Other RC Parts & Components December 14, 2006
You want to measure the power system of your electric rc helicopter or remote control airplane. This article discusses why, what you can measure, and how you can measure it.
Or maybe you don’t particularly want to measure your aircraft’s power system. But you should. Why? Because you spent money on your power system, and you might not be getting everything out of it.
What Is An Electronic Power System
Your power system is a combination of propeller, motor, speed controller, and battery. Each of those is good at something. Are you taking advantage of that? A 25A speed controller (for example, the Castle Creations Phoenix 25) in a 7oz foamie drawing 5A is not being used properly. By measuring your electric power system you can discover mismatched equipment and correct it. In this example, a Phoenix 10 ESC would save weight.
It’s a complex universe; you’ll never understand it all, but you don’t need to. Humans have figured out that numerically describing a few things is good enough. For us electric modelers, the numbers we use describe electric current flow (unit of Amps, A), electric potential (unit of Volts, V), and temperature. We’ve found it best to measure current and voltage with a wattmeter, and temperature with an infrared temperature gauge.
A wattmeter is connected between the battery and the speed controller. Among other things, it displays the voltage and current. You should mentally note the voltage and current readings while the aircraft is at full throttle, and write them down after you’ve disconnected the battery.
Current And Voltage
The current reading should be within the limits of the speed controller, battery, and motor. The voltage indicates how your batteries are performing. Usually you can confirm your battery is adequate by noting that current is below the battery’s rated max current (For Thunder Power batteries, this would be the continuous rating, not the burst rating). This rating generally says ‘this battery model is approved for this use,’ whereas voltage says ‘this battery is performing as expected’ or ‘this battery can’t handle this.’ As a rough guide, your lithium polymer battery voltage at full throttle should be above 3.3V per cell (i.e. a 3s lipo should be above 9.9V).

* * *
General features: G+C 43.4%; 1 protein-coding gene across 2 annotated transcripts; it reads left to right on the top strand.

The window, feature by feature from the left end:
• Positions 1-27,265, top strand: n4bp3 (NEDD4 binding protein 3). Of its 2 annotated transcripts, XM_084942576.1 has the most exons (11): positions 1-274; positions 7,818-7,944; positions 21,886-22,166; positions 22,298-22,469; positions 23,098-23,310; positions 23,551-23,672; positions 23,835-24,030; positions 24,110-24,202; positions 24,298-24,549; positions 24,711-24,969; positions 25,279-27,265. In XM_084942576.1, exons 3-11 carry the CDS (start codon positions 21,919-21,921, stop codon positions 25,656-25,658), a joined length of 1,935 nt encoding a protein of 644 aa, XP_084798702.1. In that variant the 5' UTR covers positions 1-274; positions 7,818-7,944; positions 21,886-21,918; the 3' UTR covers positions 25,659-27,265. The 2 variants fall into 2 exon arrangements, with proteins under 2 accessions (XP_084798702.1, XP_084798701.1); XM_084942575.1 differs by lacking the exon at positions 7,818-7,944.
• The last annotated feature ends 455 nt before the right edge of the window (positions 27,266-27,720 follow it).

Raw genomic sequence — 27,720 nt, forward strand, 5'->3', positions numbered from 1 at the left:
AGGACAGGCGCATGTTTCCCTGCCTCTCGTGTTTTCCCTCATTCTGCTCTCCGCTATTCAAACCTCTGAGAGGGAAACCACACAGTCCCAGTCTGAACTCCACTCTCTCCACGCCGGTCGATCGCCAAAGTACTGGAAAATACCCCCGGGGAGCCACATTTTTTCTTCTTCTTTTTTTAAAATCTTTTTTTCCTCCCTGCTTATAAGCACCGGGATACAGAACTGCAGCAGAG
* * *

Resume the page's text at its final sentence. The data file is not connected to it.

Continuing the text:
The temperature gauge is used to tell you the temperature of your motor and batteries immediately after a flight. For both, the key temperature is 60°C (140°F). Both should be under that temperature. Above this temperature, lithium polymer batteries are permanently damaged, while motors lose efficiency and become dangerously close to demagnetizing and burning the windings. However, being too cold isn’t ideal, either. Cold is a sign that the motor isn’t being properly used (i.e. it’s too big), and cold batteries don’t put out as much power as 50-60°C batteries.
An electric expert is someone who puts together a power system that is slightly conservative. He’ll test and measure that system, and then prop up based on those measurements. The second prop will perfect the power system: currents will be near every component’s limit, and temperatures after a flight will be ideal. At that point, every component will be played to its strength. Thereafter is the fun part that we call flying.
|» Next||Thunder Power 1010C Li Po Charger – Tips & Tricks|
|« Previous||Thunder Power RC 205v & 210v LiPoly Balancer Tips & Tricks|